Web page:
November 5, 2020; Associated Press
Attempts from the White House, even up until last night, to paint the US electoral process as fraud-ridden are, as a wide array of observers attest, not only baseless but a dangerous abrogation of the sitting president’s responsibility to support democratic institutions. International observers say the process appears uninfected by instances of fraud but is endangered at this point most obviously by baseless assaults on its integrity from the sitting incumbent.
Meanwhile, media outlets have finally given up their position of airing obviously false information simply because it comes from the White House, refusing to air the president’s most recent allegations of conspiracies and demands to stop the vote counting.
CNN, anchor Jake Tapper said, “What a sad night for the United States of America, to hear their president say that. To falsely accuse people of trying to steal the election. To try to attack democracy that way with this feast of falsehoods. Lie, after lie, after lie, about the election being stolen. No evidence for what he’s saying. Just smears about the integrity of vote-counting, in state after state…it’s frankly pathetic.”
NBC Nightly News anchor Lester Holt told audience members, “We have to interrupt here because the president made a number of false statements, including the notion that there has been fraudulent voting. There has been no evidence of that. Allegations by his campaign, but his campaign spokespeople unable to provide any evidence. He also has suggested that the polls and many of which were incorrect were somehow the product of election interference.”
Earlier, the Organization for Security and Cooperation in Europe, which observed the election, has released a preliminary statement on its US Observation Mission that reiterates this point.
The November 3rd general elections were competitive and well managed despite legal uncertainties and logistical challenges. In a highly polarized political environment, acrimonious campaign rhetoric fueled tensions. Measures intended to secure the elections during the pandemic triggered protracted litigation driven by partisan interests. Uncertainty caused by late legal challenges and evidence-deficient claims about election fraud created confusion and concern among election officials and voters. Voter registration and identification rules in some states are unduly restrictive for certain groups of citizens. The media, although sharply polarized, provided comprehensive coverage of the campaign and made efforts to provide accurate information on the organization of elections. Arrangements put in place by the election administrators, including for early and postal voting, together with committed civic engagement, allowed for high voter participation despite challenges posed by COVID-19 pandemic. Counting and tabulation is ongoing and should continue in accordance with the law and OSCE commitments. Baseless allegations of systematic deficiencies, notably by the incumbent president, including on election night, harm public trust in democratic institutions.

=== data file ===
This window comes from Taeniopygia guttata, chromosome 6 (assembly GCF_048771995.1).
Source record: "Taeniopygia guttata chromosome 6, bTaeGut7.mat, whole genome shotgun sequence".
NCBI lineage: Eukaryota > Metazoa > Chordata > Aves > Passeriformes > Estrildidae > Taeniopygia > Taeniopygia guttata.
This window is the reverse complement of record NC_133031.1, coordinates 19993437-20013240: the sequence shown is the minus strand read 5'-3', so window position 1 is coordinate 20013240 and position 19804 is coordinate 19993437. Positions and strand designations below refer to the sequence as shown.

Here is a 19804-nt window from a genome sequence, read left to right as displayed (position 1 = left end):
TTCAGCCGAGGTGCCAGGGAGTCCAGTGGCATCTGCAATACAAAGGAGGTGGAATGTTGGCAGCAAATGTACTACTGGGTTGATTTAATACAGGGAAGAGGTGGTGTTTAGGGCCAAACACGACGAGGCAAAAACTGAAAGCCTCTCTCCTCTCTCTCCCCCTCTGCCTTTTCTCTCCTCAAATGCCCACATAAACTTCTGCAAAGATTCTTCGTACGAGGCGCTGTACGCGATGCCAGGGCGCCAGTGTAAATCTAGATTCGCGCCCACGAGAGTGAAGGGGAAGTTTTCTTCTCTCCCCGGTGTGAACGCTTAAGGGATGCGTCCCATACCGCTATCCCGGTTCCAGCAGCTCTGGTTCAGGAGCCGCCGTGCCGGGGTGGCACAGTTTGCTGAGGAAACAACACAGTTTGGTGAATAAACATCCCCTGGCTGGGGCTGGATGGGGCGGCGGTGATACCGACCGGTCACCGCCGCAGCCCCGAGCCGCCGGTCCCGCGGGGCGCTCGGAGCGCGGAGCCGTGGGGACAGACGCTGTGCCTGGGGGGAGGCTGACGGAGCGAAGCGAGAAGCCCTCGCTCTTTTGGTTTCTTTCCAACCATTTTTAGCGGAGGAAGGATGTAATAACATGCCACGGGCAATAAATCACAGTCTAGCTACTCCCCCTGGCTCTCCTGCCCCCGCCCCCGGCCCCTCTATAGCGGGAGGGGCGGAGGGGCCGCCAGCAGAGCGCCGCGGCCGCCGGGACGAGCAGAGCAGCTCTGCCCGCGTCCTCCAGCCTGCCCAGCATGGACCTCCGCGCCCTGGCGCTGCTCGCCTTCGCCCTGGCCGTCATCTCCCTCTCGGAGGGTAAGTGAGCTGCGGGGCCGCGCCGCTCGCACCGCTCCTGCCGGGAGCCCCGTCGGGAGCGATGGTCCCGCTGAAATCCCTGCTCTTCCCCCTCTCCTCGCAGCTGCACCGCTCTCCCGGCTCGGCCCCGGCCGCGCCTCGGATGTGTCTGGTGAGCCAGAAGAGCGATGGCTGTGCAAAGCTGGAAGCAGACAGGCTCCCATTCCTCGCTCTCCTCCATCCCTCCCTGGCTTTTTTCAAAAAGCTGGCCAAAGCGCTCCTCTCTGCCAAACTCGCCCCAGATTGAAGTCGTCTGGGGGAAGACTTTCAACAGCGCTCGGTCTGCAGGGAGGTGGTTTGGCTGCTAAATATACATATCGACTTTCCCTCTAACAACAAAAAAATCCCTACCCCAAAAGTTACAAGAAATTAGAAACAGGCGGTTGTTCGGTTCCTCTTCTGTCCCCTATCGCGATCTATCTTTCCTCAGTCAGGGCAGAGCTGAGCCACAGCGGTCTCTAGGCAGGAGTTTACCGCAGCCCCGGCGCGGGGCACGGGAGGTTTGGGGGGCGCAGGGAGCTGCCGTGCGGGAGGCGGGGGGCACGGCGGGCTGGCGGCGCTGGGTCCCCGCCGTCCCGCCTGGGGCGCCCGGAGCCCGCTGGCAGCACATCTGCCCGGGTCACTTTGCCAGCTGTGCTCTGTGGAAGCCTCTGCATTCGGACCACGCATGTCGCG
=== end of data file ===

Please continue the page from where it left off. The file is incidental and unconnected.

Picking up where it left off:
Specifically, the independent body agrees that in the case of the much-expanded mail-in ballot initiative, there were some errors made, “but no systemic interference or even manipulation with the postal ballots whatsoever.”
But, in this case, even fellow Republican lawmakers have been appealing to the incumbent to end his baseless charges that conspiracies were afoot to “steal” the election from him. Retiring Texas GOP Rep. Will Hurd called the rhetoric dangerous.
“A sitting president undermining our political process & questioning the legality of the voices of countless Americans without evidence is not only dangerous & wrong, it undermines the very foundation this nation was built upon,” he wrote on Twitter. “Every American should have his or her vote counted.”
Yesterday, the Trump Campaign’s lawsuits alleging improprieties in the voting processes in Michigan and Georgia were dismissed by the respective judges sitting on those cases.—Ruth McCambridge